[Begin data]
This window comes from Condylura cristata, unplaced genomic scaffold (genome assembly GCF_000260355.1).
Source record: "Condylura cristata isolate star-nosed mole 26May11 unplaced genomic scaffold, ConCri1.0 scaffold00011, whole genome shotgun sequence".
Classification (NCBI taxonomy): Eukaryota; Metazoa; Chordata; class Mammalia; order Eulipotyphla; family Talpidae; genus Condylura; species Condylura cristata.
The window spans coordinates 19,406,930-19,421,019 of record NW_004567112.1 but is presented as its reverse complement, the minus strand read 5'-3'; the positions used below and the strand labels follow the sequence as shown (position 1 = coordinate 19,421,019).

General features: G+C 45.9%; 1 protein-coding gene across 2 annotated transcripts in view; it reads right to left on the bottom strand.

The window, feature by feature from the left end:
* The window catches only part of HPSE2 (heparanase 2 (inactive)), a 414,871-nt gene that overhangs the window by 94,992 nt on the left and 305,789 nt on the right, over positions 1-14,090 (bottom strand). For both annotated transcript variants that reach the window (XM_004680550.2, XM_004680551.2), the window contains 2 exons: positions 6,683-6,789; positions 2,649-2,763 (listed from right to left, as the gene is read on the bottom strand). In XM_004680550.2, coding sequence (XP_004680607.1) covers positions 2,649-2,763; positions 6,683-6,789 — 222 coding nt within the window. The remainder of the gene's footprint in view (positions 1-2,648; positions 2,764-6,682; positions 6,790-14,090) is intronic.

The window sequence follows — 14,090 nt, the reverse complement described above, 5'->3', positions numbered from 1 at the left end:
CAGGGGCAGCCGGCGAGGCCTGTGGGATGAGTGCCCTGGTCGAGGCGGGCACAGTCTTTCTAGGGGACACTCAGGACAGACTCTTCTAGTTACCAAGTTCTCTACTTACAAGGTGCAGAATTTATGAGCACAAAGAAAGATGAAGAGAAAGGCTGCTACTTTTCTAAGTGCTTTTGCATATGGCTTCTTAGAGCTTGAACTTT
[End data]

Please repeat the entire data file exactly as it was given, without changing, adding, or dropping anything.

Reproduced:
This window comes from Condylura cristata, unplaced genomic scaffold (genome assembly GCF_000260355.1).
Source record: "Condylura cristata isolate star-nosed mole 26May11 unplaced genomic scaffold, ConCri1.0 scaffold00011, whole genome shotgun sequence".
Classification (NCBI taxonomy): Eukaryota; Metazoa; Chordata; class Mammalia; order Eulipotyphla; family Talpidae; genus Condylura; species Condylura cristata.
The window spans coordinates 19,406,930-19,421,019 of record NW_004567112.1 but is presented as its reverse complement, the minus strand read 5'-3'; the positions used below and the strand labels follow the sequence as shown (position 1 = coordinate 19,421,019).

General features: G+C 45.9%; 1 protein-coding gene across 2 annotated transcripts in view; it reads right to left on the bottom strand.

The window, feature by feature from the left end:
* The window catches only part of HPSE2 (heparanase 2 (inactive)), a 414,871-nt gene that overhangs the window by 94,992 nt on the left and 305,789 nt on the right, over positions 1-14,090 (bottom strand). For both annotated transcript variants that reach the window (XM_004680550.2, XM_004680551.2), the window contains 2 exons: positions 6,683-6,789; positions 2,649-2,763 (listed from right to left, as the gene is read on the bottom strand). In XM_004680550.2, coding sequence (XP_004680607.1) covers positions 2,649-2,763; positions 6,683-6,789 — 222 coding nt within the window. The remainder of the gene's footprint in view (positions 1-2,648; positions 2,764-6,682; positions 6,790-14,090) is intronic.

The window sequence follows — 14,090 nt, the reverse complement described above, 5'->3', positions numbered from 1 at the left end:
CAGGGGCAGCCGGCGAGGCCTGTGGGATGAGTGCCCTGGTCGAGGCGGGCACAGTCTTTCTAGGGGACACTCAGGACAGACTCTTCTAGTTACCAAGTTCTCTACTTACAAGGTGCAGAATTTATGAGCACAAAGAAAGATGAAGAGAAAGGCTGCTACTTTTCTAAGTGCTTTTGCATATGGCTTCTTAGAGCTTGAACTTT